Death to the 30 Second Elevator Pitch

By December 30, 2016 No Comments
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It’s commonly accepted that a good elevator pitch can be the key that opens the door to great conversations and new leads at any networking event. It’s often believed that when an elevator pitch is worded and delivered in just the right way the recipient will be so enticed that their only logical response will have to be “Really, tell me more!”

Here’s the flaw with the Elevator Pitch Theory…

  1. it works under the assumption that its actually possible to sell yourself in 30 seconds
  2. it doesn’t pre-qualify the recipient of the pitch
  3. it requires listening and genuine interest on the part of the recipient
  4. all the stars have to align and you have to play every card right in order to guarantee it’s success

And if all that wasn’t enough, the truth of the matter still remains that most people hate cold-calling, networking, starting a conversation with a stranger, or doing anything that involves putting themselves out there in any way that has the potential to set them up for rejection.

This fear of rejection is what stopped me in my tracks for a long time. As an entrepreneur it was my responsibility to get my name out there, make contacts, and get new leads. And guess what, I was terrible at it and because of that our business was failing. So when you mix failure with fear you pretty much get a disastrous recipe for nothing…no leads, no new contacts, no new business…just a whole lot of nothing. Which pretty much just leads to more nothing and more failure.

But at some point every business owner faces the dilema of how to grow their business, how to get the word out there, how to meet new people and build those relationships. Because after all, in business it’s never about what you know but who you know.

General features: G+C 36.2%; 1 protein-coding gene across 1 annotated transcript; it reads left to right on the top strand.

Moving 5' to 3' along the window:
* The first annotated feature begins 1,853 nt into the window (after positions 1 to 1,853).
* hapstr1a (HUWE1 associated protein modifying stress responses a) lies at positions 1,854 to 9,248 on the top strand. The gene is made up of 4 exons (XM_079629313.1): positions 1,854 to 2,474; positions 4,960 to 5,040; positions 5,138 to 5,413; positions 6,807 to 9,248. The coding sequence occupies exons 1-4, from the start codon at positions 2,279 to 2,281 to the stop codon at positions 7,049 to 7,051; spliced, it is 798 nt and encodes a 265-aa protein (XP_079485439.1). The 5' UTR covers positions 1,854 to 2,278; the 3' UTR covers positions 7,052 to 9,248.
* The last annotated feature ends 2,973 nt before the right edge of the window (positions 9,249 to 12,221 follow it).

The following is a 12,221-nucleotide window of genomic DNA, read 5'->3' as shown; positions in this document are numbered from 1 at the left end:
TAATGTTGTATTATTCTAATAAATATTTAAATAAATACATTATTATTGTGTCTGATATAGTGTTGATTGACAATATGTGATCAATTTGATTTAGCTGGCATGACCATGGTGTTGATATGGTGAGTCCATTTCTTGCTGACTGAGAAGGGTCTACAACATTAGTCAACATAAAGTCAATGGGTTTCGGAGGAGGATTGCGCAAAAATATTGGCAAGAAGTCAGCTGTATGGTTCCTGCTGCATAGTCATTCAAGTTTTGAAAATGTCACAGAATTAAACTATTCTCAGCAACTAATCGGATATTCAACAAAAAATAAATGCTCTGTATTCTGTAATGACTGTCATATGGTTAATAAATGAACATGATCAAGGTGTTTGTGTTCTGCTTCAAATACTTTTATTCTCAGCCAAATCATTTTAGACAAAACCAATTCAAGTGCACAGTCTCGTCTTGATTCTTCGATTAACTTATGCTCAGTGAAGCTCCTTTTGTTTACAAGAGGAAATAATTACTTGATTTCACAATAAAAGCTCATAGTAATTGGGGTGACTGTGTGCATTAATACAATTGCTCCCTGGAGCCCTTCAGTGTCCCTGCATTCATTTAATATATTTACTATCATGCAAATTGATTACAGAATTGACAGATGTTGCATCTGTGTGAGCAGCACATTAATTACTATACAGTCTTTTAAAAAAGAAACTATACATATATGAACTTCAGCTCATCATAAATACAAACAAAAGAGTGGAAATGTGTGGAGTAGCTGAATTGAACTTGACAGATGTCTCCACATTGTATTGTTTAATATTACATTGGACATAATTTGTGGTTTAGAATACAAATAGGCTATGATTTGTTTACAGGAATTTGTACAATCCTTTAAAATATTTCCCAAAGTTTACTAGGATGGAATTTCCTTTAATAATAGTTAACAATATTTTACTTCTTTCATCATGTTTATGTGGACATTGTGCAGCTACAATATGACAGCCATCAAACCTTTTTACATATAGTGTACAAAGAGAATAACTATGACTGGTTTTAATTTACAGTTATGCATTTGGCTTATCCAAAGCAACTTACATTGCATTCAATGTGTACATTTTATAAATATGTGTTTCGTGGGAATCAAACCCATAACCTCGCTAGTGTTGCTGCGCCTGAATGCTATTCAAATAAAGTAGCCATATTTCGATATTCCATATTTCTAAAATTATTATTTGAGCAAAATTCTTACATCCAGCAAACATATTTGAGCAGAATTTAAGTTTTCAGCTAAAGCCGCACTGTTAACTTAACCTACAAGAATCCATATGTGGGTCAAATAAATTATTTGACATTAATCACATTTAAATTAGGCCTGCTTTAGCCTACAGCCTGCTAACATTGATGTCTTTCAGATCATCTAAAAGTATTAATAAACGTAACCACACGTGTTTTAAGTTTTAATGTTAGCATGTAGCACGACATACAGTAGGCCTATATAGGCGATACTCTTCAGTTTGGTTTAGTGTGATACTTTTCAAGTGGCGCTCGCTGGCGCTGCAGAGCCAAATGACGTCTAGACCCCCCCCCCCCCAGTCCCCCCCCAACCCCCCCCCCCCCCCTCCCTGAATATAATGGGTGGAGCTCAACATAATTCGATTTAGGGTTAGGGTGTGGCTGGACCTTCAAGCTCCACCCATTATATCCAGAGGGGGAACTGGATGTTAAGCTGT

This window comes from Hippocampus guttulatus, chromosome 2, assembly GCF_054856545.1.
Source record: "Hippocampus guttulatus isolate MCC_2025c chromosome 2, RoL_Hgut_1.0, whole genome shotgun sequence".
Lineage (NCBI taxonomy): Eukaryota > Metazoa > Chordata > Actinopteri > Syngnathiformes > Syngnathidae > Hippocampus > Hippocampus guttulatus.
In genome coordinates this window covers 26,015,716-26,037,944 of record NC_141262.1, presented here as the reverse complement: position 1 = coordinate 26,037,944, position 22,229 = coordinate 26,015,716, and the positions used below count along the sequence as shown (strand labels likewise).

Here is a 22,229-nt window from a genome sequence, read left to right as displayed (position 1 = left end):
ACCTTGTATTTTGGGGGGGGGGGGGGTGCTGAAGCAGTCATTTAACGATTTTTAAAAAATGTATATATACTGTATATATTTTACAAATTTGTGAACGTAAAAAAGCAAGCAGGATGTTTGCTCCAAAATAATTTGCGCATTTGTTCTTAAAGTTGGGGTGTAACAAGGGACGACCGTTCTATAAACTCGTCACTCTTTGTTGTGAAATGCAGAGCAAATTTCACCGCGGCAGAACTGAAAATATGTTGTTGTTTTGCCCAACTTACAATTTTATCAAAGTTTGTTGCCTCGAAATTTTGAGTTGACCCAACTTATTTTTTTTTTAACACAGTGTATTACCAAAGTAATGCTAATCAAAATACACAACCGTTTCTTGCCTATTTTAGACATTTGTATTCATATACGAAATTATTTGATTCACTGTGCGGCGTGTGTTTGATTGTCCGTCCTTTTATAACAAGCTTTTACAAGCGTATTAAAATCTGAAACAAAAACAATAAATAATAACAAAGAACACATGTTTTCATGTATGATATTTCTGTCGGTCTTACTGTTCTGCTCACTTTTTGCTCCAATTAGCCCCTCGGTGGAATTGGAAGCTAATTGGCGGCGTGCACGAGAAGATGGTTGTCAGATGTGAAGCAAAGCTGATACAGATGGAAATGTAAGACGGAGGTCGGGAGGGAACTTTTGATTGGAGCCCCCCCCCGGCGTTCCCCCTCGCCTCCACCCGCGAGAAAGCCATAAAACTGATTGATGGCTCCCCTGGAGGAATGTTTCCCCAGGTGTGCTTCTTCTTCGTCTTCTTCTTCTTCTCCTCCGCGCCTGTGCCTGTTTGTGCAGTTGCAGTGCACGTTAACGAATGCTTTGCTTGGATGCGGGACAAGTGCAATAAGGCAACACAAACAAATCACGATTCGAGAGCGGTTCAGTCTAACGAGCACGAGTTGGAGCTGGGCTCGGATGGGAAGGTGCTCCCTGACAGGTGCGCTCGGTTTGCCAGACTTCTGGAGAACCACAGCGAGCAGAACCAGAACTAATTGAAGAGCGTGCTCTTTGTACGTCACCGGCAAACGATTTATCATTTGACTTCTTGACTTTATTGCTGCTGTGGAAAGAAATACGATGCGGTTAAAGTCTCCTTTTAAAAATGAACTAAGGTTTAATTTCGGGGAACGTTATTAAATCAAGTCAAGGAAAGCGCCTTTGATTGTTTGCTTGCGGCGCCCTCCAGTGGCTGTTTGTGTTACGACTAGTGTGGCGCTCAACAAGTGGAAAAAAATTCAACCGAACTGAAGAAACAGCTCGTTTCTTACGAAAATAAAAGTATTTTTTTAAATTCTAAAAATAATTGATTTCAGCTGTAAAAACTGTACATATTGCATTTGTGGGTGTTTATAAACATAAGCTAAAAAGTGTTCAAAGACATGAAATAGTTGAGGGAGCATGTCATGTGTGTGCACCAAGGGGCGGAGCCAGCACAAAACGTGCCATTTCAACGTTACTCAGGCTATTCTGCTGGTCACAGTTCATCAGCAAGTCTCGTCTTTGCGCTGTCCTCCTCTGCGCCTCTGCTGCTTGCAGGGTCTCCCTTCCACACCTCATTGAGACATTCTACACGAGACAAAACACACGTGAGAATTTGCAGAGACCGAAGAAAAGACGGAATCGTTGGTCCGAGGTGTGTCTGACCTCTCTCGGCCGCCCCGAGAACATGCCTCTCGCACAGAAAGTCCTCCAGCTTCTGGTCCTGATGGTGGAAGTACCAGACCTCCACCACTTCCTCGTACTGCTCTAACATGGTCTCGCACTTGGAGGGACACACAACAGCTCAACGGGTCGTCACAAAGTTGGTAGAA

So maybe you’ve been there, maybe you are there and you’re desperately hoping there’s a better way…just like I was.

About a year ago I came to a turning point. Like a drastic, things will never be the same again kind of turning point. I was at rock bottom, on the verge of quitting when I decided to give it one last Hail Mary because at that point, I had nothing left to lose. It didn’t take any money, because I had zero, actually I’m pretty sure I had less than zero at that point, and it didn’t take a whole lot of confidence either because that was in short supply as well. It didn’t require any special skills because I’m really not that talented at anything. No genius formula, none of those tortuous old school marketing techniques like cold- calling and no new fangled marketing techniques like Adwords or Facebook Campaigns. Because seriously, when you’re at your lowest point and your accounts are overdrawn and there’s no food in your house and barely any gas in your tank, your options really are limited.

So what did I do? I used the only thing I had, my genuine interest in other people. I stopped focusing on my situation, I took my eyes of myself and I stopped worrying about leads and sales. The pressure of the next sale was what was suffocating me and I was so afraid of failure that fear cut my legs out from underneath me. But at that point things were so bad that since it pretty much couldn’t get much worse, it gave me the freedom to finally just let it go. I got up, I got away from the computer, I got away from the phone, I got out of the house and I jumped in feet first into starting conversations with other people. My only goal was to build relationships. I did not care if they ever did business with me. All I wanted was people to know my name and remember that I asked questions, listened, and made them feel good about themselves. I was going to support their businesses without ever expecting them to support mine.